Machine Learning: 2017-2018
Machine learning techniques enable us to automatically extract features from data so as to solve predictive tasks, such
as speech recognition, object recognition, machine translation, question-answering, anomaly detection, medical diagnosis and
prognosis, automatic algorithm configuration, personalisation, robot control, time series forecasting, and much more. Learning
systems adapt so that they can solve new tasks, related to previously encountered tasks, more efficiently.
This course will introduce the field of machine learning, in particular focusing on the core concepts of supervised and unsupervised learning. In supervised learning we will discuss algorithms which are trained on input data labelled with a desired output, for instance an image of a face and the name of the person whose face it is, and learn a function mapping from the input to the output. Unsupervised learning aims to discover latent structure in an input signal where no output labels are available, an example of which is grouping web-pages based on the topics they discuss. Students will learn the algorithms which underpin many popular machine learning techniques, as well as developing an understanding of the theoretical relationships between these algorithms. The practicals will concern the application of machine learning to a range of real-world problems.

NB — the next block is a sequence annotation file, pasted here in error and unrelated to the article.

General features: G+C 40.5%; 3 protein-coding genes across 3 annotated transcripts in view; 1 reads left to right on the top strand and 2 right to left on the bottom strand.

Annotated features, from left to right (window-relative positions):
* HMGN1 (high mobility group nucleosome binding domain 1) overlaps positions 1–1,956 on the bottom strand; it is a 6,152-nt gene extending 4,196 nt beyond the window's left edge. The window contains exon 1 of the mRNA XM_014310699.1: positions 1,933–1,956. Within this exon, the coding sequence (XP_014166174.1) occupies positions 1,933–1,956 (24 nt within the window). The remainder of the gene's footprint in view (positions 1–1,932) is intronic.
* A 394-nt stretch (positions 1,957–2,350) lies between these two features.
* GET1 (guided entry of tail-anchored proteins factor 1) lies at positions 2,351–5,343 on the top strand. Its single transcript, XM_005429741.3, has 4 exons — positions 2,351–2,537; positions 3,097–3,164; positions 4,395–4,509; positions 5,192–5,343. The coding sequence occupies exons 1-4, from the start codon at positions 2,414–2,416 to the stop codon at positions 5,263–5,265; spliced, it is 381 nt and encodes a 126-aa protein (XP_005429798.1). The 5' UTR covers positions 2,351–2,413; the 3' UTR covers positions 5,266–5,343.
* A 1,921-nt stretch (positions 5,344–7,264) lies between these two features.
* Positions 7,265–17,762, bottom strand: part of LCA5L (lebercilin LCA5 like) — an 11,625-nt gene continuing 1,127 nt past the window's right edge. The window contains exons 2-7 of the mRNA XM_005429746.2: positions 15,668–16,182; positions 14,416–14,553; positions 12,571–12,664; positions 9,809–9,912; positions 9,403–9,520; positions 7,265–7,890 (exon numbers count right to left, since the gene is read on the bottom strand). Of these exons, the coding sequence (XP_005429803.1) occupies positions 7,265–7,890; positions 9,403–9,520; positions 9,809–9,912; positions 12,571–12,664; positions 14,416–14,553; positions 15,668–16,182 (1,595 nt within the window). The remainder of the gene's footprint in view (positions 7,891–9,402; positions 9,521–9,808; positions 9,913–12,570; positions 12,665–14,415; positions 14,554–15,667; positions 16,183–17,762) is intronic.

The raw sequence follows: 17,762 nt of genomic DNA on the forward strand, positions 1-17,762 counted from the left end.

N.B. There is no past paper for the 2016-17 Machine Learning Course. Whilst you may refer to the 2015-16 Machine Learning exam in preparation, please note that the content and scope of the 2016-17 version will be different.
Machine learning is a mathematical discipline and it is helpful to have a good background in linear algebra, calculus, probability and algorithms. If you have not take the following courses (or their equivalents) you should talk to the instructor prior to registering for the class.
- Continuous Mathematics
- Linear Algebra
- Design and Analysis of Algorithms
- Kevin P. Murphy. Machine Learning: A Probabilistic Perspective. MIT Press 2012
- Ian Goodfellow, Yoshua Bengio and Aaron Courville. Deep Learning. MIT Press 2016